What we know of the morphology of these species is due chiefly to him (XIX. 9). He further studied mould fungi and the fungi of alcoholic fermentation generally, but more especially the Mucors and the Saccharomycetes. His experimental researches on this subject are contributions to the general biology of the whole of the fungi (XIX. 8). As an example we might cite his researches on the circulation in nature, on the life cycle and on the conditions for spore and film formation. He gives definite methods for bringing into play the last-named functions, so that what was formerly entirely beyond control can now be brought about with certainty. There might be named, in addition, his researches on the germination of spores, on the relation between the form of the cell and the conditions of culture, on the limits of life of cells, using different methods of preservation, on the behaviour of species towards the sugars, etc. These investigations became likewise of immediate importance for the recognition of species ; new points of view were here brought to light, and this question was sifted to a depth not hitherto attained. The above-mentioned group of investigations showed that the Saccharomycetes, under certain methods of treatment, appear with constant characteristics, and that we can here, as with other fungi, make a separation into species, a point which was doubted by several investigators at the time when Hansen began his work. Another part of Hansen's work treats of variation (XIX. 8). He shows how, under certain conditions of culture, the characteristics can vary, that these variations are either temporary (variation of the cell form, variation of alcohol production) or permanent, and how the latter retain their characteristics through endless generations and under all methods of treatment (sporeless and filmless varieties). Theoretically these investigations are of special interest as showing that, in the apparent irregularity of the variations, conformability to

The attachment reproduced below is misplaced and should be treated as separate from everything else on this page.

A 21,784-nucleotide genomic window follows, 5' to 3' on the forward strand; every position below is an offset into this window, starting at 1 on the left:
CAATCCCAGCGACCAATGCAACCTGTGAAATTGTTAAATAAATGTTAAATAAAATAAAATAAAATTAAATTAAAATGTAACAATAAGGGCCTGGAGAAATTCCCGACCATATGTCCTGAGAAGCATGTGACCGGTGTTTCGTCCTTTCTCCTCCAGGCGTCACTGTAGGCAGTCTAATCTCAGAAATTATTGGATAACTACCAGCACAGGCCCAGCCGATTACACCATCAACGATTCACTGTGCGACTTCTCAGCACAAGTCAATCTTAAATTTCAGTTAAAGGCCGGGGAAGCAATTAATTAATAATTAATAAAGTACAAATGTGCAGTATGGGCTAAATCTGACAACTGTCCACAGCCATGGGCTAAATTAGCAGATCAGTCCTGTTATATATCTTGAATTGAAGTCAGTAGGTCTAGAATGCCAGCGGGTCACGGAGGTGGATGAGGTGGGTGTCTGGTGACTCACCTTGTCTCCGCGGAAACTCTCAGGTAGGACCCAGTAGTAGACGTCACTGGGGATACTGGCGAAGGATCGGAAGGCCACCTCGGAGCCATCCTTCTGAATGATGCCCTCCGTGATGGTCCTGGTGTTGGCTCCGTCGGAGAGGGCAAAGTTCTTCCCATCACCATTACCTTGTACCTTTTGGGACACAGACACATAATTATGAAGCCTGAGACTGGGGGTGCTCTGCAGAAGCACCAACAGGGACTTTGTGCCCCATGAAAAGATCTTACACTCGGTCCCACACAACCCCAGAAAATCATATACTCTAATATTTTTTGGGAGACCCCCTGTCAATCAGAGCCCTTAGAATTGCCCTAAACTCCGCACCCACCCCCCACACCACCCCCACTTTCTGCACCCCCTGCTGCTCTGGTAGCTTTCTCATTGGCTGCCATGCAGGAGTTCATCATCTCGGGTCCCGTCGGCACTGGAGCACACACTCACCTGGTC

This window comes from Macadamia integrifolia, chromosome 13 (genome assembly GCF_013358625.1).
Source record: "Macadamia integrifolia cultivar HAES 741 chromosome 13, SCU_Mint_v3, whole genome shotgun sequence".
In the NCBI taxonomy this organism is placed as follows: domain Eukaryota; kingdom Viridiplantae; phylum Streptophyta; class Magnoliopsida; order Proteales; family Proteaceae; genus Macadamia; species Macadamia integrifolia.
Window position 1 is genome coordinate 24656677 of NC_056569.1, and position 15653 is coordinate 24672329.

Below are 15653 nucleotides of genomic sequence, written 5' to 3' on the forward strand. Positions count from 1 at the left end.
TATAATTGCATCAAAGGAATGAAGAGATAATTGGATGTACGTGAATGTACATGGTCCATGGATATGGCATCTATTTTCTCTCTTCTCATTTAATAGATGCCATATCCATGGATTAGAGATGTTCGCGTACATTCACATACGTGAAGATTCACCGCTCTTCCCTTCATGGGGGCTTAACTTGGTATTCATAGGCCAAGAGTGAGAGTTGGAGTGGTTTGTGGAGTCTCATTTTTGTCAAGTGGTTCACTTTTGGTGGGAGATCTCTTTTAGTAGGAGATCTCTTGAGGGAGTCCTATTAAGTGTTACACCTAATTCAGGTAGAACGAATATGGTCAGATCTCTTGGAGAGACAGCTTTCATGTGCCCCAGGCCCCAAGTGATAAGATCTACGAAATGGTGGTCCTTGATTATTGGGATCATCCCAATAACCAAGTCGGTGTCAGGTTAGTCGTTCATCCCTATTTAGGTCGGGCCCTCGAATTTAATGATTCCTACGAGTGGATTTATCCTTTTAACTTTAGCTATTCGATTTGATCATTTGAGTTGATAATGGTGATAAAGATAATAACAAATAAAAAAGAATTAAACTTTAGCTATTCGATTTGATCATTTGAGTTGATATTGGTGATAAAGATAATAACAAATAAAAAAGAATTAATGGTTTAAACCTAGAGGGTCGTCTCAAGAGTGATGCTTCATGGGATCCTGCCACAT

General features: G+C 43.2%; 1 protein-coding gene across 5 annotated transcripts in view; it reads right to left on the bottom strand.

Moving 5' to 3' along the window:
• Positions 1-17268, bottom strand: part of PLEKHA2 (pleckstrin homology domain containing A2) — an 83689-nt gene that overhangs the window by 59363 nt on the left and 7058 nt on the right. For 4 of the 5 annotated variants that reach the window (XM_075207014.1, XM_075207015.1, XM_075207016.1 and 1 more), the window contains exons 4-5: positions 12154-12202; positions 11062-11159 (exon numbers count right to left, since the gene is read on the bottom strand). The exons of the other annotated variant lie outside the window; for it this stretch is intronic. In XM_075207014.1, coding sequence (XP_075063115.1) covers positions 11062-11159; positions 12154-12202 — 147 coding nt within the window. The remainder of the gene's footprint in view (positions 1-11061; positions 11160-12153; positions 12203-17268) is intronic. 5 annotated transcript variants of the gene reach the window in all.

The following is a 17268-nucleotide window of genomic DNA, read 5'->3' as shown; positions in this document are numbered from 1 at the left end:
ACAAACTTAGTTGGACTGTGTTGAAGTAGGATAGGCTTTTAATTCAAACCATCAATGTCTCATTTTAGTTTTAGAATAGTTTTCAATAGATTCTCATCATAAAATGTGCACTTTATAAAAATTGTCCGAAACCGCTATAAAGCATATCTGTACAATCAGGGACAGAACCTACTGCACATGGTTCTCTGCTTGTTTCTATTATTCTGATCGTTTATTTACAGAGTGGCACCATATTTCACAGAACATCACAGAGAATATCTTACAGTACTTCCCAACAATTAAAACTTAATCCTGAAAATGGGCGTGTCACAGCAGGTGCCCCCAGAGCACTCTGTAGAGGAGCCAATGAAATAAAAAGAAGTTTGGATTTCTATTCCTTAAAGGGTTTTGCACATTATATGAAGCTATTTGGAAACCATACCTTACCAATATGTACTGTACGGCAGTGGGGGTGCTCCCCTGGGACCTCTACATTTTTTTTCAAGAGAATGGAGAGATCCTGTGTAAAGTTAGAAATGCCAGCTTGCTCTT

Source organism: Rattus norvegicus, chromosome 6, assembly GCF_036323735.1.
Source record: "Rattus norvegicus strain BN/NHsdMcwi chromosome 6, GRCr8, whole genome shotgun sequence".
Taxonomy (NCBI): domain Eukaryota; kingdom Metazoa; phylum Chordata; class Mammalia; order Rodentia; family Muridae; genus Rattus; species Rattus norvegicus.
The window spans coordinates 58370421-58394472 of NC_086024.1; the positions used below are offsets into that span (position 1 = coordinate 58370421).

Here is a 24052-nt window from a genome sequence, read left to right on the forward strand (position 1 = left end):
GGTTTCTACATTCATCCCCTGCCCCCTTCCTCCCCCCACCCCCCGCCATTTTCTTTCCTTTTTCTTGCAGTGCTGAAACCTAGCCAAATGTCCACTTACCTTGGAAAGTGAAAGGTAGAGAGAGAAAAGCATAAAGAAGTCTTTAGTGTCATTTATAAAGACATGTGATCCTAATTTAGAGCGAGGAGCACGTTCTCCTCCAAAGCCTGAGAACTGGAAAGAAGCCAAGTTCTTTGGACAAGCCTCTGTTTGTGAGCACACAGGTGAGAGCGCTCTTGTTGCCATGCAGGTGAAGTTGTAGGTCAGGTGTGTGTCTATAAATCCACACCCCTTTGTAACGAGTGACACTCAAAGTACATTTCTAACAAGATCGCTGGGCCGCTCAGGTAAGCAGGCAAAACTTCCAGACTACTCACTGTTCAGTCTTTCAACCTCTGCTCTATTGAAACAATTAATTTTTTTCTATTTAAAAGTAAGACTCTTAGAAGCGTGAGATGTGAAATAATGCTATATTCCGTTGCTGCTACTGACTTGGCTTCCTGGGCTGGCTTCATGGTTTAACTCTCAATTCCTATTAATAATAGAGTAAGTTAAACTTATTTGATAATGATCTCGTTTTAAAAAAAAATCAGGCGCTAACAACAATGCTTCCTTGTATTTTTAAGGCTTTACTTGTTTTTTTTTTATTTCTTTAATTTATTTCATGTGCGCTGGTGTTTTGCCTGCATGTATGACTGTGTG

law prevails. For the fermentation industries their importance lies in the fact that they show how new and permanent races can be prepared with certainty.